TV in the Season of Compassion Fatigue
On the fateful Monday that Hurricane Katrina was passing through New Orleans (before the levees broke, when the biggest question seemed to be whether the Superdome’s roof would blow off) some friends and I were in a Marriott Hotel in the Florida panhandle. Like thousands of other evacuees, we were tracking Katrina’s progress via television through the city we had left behind. The storm was so large that even in Florida it was very rainy and windy and groups of people spent the whole day more or less watching the large screen tv in the hotel lounge. In mid-afternoon a cable television meteorologist reporting live from a semi-sheltered Canal Street doorway dramatically announced that he was going to make his way to a mailbox out on the street. His announcement drew mixed cries of “No!” and “Yes!” from my viewing cohort as people set aside their drinks to devote their full attention to the screen. The meteorologist-stuntman combat crawled his way out to the edge of the sidewalk and gripped the mailbox, bits of which were blowing away, and it looked as if he might join them at any moment. He made a few observations to the camera then attempted to regain the safety of the doorway — nearly there, a fierce gust suddenly blew him off his feet leading him to perform an impromptu somersault into a wall, and with that it was back to the studio. As conversation resumed and a collectively held breath released in front of the tv, a teenage boy stood up to leave but as he did so he momentarily blocked the screen, turning to face our assembled group. “That,” he informed us, “was awesome!”
I had intended to cite this anecdote of spectacle and spectatorship as a reminder of how we used to watch cable news and weather broadcasts before the terrible aftermath of Katrina, supposing that things may be a little different now. Then again, perhaps they are not as different as we would think. In a year that began with the Asian tsunami and marked its midpoint with the London bombings, mainstream television’s coverage of disaster has intensified this season with Hurricanes Katrina and Rita and the earthquake in Pakistan. As I write, Wilma, another major storm, is massing in the gulf, a wooden dam in Taunton, Massachusetts is threatening to give way after record-setting rainfall and all the networks are hyping avian flu as an imminent pandemic. I suspect I am in the majority when I turn on the news in the morning, wondering what new disaster I will learn about.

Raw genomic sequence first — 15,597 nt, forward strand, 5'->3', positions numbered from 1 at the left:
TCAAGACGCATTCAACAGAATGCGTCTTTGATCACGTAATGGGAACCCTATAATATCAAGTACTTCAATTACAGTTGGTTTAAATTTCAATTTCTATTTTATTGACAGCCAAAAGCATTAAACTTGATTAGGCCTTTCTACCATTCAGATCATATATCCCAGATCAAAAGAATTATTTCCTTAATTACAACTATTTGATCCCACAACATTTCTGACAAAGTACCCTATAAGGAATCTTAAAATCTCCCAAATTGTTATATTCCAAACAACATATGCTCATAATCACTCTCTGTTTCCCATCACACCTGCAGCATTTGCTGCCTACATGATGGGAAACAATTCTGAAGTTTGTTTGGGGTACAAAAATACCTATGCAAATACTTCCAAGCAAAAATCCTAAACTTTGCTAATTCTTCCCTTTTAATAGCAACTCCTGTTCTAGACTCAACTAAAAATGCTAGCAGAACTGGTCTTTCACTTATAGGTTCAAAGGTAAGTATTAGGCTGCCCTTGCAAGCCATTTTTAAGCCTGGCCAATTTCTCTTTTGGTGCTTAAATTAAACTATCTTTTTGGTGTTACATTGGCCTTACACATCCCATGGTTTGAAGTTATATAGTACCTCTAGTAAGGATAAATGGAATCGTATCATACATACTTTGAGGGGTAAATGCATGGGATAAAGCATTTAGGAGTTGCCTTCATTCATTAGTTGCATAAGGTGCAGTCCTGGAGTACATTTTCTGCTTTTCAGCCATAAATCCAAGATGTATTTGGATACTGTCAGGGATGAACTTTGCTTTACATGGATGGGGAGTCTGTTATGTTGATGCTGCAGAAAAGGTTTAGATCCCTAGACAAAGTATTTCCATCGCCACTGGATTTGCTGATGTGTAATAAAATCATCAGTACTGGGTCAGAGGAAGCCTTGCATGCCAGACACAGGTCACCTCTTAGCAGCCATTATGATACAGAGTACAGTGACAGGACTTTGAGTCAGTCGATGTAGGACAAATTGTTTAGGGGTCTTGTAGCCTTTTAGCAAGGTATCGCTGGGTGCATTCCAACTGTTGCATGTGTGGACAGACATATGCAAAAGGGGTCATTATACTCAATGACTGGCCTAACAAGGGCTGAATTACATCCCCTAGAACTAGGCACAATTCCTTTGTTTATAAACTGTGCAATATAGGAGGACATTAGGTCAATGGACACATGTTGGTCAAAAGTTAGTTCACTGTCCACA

Miami County, KS Emergency Management
Television’s narratives of spectacular environmental disaster this season invite attention to climate change, car culture, overdevelopment and the perils of neglecting an underfunded and aging public infrastructure. They also provide a particular opportunity to examine our own emotional relationship to the medium and to reflect on the ways in which (non-fiction) television disaster narratives constitute epistemological evidence to a wide variety of social constituencies. Fringe groups interpreted the satellite shape of Hurricane Katrina’s vortex to resemble that of a giant fetus, a swirling reproach to a post Roe v. Wade America. Others with a residual investment in the Cold War saw significance in the names Hurricane Ivan and Hurricane Katrina while anti-semitic groups claimed that Israel’s designs on the port of New Orleans for weapons smuggling had instigated a divine retribution. Many of these interpretations build an ideological barrier between the storm’s victims and other Americans, imagining a punishment of various causes but always with the same real-world consequence delivered against the predominantly black, urban underclass of a singular American city.